The diagnosis of migraine was simplified and standardized when the International Headache Society (IHS) put together diagnostic criteria that are now used worldwide. Revisions in classification will soon be available. The IHS divided headache into two major types, primary and secondary.

    Secondary headaches are caused by underlying medical conditions. Immune diseases (such as lupus erythematosis and rheumatoid arthritis), infections (such as meningitis and HIV), metabolic conditions (such as low thyroid function), neurologic conditions (such as high spinal fluid pressure and hemorrhage in the brain), and head trauma can all cause headache. Primary headaches are their own disorder, caused by changes...

  5. 2. Who Gets Migraine?
    (pp. 14-16)

    Migraine is a genetic condition. Ask migraine sufferers whether they have any family members with migraine, and at least 50% will answer yes. But ask the first-degree relatives of a migraine sufferer if they have migraine by describing the characteristics of the headache, and there will almost always be a family member with migraine.

    Most migraine is not caused by a single gene. With the rare exception of familial hemiplegic migraine, migraine (with or without aura) is likely to be “polygenic,” with multiple genes involved.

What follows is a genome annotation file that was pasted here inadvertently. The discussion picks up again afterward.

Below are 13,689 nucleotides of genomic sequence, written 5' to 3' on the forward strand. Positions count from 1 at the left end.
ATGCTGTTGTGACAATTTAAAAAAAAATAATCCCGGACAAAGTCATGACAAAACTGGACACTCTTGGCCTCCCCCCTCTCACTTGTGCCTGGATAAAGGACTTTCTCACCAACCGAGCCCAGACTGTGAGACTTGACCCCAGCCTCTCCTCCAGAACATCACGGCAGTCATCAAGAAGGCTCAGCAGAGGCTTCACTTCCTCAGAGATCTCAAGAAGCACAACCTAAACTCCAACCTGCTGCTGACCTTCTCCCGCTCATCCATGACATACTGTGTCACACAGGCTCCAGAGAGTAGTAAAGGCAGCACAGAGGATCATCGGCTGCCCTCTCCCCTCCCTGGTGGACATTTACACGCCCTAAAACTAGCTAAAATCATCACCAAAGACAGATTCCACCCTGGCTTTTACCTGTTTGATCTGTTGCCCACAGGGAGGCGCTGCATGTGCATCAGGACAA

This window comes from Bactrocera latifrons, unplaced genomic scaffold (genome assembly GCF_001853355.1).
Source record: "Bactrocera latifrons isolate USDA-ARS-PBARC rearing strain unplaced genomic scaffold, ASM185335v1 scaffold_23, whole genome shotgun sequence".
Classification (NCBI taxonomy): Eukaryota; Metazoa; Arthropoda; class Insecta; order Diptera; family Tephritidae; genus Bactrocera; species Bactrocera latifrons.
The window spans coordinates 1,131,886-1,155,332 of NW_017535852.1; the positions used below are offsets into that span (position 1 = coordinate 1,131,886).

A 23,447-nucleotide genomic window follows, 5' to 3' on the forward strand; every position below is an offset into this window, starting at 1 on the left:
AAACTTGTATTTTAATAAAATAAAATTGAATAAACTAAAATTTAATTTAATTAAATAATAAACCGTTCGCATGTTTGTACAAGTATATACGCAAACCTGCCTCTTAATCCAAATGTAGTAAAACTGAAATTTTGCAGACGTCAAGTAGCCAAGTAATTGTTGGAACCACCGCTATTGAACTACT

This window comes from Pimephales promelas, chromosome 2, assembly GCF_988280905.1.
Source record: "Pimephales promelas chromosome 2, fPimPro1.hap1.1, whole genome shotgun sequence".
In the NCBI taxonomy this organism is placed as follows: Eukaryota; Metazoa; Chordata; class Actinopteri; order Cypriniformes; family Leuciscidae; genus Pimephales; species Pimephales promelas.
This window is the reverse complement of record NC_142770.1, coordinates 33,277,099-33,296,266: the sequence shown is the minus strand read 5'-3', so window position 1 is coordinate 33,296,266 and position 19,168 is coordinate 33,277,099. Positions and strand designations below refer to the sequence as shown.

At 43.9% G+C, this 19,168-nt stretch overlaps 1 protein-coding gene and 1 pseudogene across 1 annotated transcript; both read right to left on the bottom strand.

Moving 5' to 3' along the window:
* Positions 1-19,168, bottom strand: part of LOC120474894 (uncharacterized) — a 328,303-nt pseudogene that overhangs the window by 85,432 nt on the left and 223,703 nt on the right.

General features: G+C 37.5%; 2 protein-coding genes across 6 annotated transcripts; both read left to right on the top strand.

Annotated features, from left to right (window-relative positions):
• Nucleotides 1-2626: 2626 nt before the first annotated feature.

Migraine can encompass a spectrum from mild to moderate headache that interferes with activities, to...

  6. 3. The Role of Hormones
    (pp. 17-20)

    In women, migraines frequently occur at or around ovulation and menstruation. Most women lose their headaches during pregnancies, and often lose them after menopause. Some women have the reverse—worse headaches during pregnancies and after menopause—but they are the exception.

    The onset of a migraine around menstruation appears to be triggered by the drop in estrogen during the second half of the cycle as a woman approaches her period. High-dose estrogen, taken just before the day of flow, can blunt or prevent menstrual migraines. Low-dose estrogen, administered by skin patch or pill, is usually ineffective. Pre-treating with estrogen has...

  7. 4. What Causes Migraine?
    (pp. 21-30)

    If migraine is inherited, what is it that is inherited? One way to think about this is that migraine patients have a brain that is too excitable, a so-called “hyperexcitable brain.” For some reason, specific neurons in the brain—or nuclei—discharge too easily, activating pathways that initiate the mechanism of pain and associated symptoms, and resulting in the migraine syndrome. The tendency to fire is what is inherited.

    The brain is composed of nerve cells (neurons) that communicate with each other by chemical and electrical signals. Cells can fire individually or en masse. There are many hypotheses about what...

  8. 5. Evaluating Migraines
    (pp. 31-37)

    The treatment for migraine depends upon how bad the migraine is, in terms of all of its characteristics. Migraines vary in frequency and in intensity. The severity of the migraine determines how disabled a patient is; establishing the degree of disability leads to the crafting of appropriate treatment.